Acevo had been awarded £17,500 by the Finance Hub to carry out the research, but it lacked in-house skills. After a tendering process and interview, it hired Morgan, who had experience of co-founding a regional forum. Her £12,000 bill left a small surplus for Acevo when core costs were subtracted.

"You could say it was an expensive daily rate, but for that kind of expertise it was value for money," says David Hunter, policy and development officer at Acevo. "We have fewer than 20 staff and could not have done the report without her."

Morgan's fees vary. "I charge according to the organisation," she says.

"I charged Age Concern Harlow £300 a day to set up an appraisal system, but I couldn't work at that rate every day - if I did, I wouldn't be able to survive."

Charity workers might splutter at the thought of starving on £300 a day but, as any consultant will tell you, each day with a client requires two of preparation. "The best people go to all the conferences and key workshops," says Mike Hudson, director of the Compass Partnership, one of the oldest voluntary sector consultancies. "We also have to keep up with all the issues by reading professional journals and attending courses."

Hudson's daily rates range from £500 to £1,000 but, when he first started 20 years ago, most consultants fitted charity work in between other business.

"You tended to get consultants with good ideas, but they weren't tailored to the culture and values of the voluntary sector," he says.

So many consultants now serve the sector that Hudson suspects the 1,000 estimate is too low. "It's a question of supply and demand," he says.

"In my experience, demand has always exceeded supply."

Charities, Hudson says, should select on reputation, personal chemistry, experience and how much time the consultant invests in development.

"Consultants are not charlatans," he says. "People see what they cost and they think it's worth it."

There are consultants, however, who believe some colleagues do harm their reputation. Martin Price, director of Martin Price Associates, says: "There is a danger of people saying they are consultants when they're between jobs. The number who have stuck at it for more than a couple of years is quite low."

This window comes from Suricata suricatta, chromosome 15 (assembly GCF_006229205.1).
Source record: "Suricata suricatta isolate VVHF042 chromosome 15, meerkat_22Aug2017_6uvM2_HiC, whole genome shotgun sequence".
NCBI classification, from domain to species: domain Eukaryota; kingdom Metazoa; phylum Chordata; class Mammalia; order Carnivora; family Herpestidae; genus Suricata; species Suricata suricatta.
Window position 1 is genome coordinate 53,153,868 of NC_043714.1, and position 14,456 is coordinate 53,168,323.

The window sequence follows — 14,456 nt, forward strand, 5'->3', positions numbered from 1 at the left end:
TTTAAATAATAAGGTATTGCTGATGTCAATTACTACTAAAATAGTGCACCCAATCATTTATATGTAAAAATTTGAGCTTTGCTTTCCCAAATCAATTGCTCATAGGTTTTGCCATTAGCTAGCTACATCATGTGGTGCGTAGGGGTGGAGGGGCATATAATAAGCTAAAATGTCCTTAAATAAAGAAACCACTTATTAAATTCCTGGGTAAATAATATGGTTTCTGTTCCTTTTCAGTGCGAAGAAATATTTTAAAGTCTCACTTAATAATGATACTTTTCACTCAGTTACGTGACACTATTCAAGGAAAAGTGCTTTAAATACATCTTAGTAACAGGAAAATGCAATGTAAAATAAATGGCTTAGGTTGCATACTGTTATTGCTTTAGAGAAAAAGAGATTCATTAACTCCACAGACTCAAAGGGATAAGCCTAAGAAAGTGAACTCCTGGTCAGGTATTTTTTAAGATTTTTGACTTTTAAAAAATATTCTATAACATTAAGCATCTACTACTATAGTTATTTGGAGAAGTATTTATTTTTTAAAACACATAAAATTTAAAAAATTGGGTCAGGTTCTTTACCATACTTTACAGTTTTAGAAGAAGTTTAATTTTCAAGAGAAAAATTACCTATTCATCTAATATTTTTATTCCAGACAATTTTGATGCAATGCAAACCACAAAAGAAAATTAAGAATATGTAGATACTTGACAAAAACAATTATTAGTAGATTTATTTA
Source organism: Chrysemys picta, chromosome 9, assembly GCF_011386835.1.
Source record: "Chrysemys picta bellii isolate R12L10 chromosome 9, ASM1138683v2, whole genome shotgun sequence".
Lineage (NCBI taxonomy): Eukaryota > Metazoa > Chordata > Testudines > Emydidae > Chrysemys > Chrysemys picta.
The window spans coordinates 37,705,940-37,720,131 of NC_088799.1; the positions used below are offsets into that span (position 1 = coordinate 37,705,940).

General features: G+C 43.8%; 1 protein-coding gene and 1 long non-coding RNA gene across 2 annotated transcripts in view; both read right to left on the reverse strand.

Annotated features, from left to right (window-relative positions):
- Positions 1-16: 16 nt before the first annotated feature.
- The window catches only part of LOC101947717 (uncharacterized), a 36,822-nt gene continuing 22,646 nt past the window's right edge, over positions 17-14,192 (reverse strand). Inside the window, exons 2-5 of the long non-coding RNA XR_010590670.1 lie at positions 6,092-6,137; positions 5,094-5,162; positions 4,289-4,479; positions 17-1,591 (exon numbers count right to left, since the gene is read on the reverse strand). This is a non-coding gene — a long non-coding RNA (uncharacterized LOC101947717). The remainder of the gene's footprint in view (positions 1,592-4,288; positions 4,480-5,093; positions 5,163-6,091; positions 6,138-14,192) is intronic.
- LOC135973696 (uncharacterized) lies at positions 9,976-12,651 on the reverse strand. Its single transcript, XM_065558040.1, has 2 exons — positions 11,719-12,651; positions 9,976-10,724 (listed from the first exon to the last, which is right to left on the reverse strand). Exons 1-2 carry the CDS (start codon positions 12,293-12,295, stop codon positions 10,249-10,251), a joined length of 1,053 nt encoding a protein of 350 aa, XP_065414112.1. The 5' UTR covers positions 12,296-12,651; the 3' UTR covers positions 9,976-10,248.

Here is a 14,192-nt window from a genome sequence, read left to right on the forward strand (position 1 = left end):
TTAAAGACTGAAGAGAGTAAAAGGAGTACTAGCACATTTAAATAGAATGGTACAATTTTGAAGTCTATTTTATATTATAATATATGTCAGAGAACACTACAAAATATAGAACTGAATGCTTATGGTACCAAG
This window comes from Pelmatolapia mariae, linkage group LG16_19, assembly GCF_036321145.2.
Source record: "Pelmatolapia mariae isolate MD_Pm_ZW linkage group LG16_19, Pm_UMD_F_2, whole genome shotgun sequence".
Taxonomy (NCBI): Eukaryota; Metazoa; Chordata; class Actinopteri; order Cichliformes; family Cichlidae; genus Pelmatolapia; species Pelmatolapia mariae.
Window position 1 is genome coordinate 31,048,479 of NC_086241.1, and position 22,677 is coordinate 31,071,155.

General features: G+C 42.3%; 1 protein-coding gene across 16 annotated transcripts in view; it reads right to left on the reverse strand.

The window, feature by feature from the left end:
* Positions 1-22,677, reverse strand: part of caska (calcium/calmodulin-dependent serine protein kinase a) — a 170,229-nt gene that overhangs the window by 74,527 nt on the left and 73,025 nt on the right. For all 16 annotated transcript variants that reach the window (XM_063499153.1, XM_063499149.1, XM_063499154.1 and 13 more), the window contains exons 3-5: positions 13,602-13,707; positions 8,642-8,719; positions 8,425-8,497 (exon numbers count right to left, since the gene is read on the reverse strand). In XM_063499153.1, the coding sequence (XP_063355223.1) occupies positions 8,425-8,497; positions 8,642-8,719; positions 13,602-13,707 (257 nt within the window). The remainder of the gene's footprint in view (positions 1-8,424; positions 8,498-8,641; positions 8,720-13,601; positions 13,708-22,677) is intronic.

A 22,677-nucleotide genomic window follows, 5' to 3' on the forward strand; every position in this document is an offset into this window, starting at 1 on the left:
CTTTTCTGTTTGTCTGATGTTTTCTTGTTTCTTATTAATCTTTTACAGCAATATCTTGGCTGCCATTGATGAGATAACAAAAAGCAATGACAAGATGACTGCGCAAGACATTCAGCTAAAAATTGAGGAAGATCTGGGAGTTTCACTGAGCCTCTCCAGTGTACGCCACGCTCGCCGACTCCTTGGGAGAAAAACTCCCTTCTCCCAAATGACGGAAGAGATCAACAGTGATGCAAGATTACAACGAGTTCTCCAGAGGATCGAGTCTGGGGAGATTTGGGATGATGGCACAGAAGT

Sarah Atkinson, a former political consultant who is now head of corporate affairs at the Charity Commission, says it's sensible to bring in outside help when a particular skill is needed. She advises charities to take up references in the same way they would for a member of staff, and enquire whether discounted rates or pro bono services are available.

In 2005/06, the commission spent just under £700,000, or 2.4 per cent of its annual income, on consultants. "About 40 per cent of this was related to IT," says Atkinson, adding that it is good practice for organisations to reveal how much they spend on consultants even though their fees are often hidden within project fees in annual reports. "Charities that do it properly have nothing to hide," she says.

Large charities did not respond well to a request for this information, but smaller charities and their consultants appeared more open. Most consultants charge between £400 and £600 per day, but Kevin Curley, chief executive at Navca, says it's always worth shopping around. "There are good people prepared to work at a local level for £150 or £200 a day, including retired people who don't need to make a living out of it," he says. "At Navca, we expect to pay up to £500 a day. I would baulk at paying more."

The blurring of the boundary between the voluntary and public sectors has made consultants more bullet-proof. "Few local voluntary groups have experience of competitive tendering, so they do need help," says Curley, who doesn't see the professionals as bad guys. "There is a genuine demand for their services. I don't know people working for the local sector who are getting rich out of this."

- John Plummer's series continues with a look at management consultants overleaf and at lawyers on page 20. Next week he considers accountants and other forms of consultancy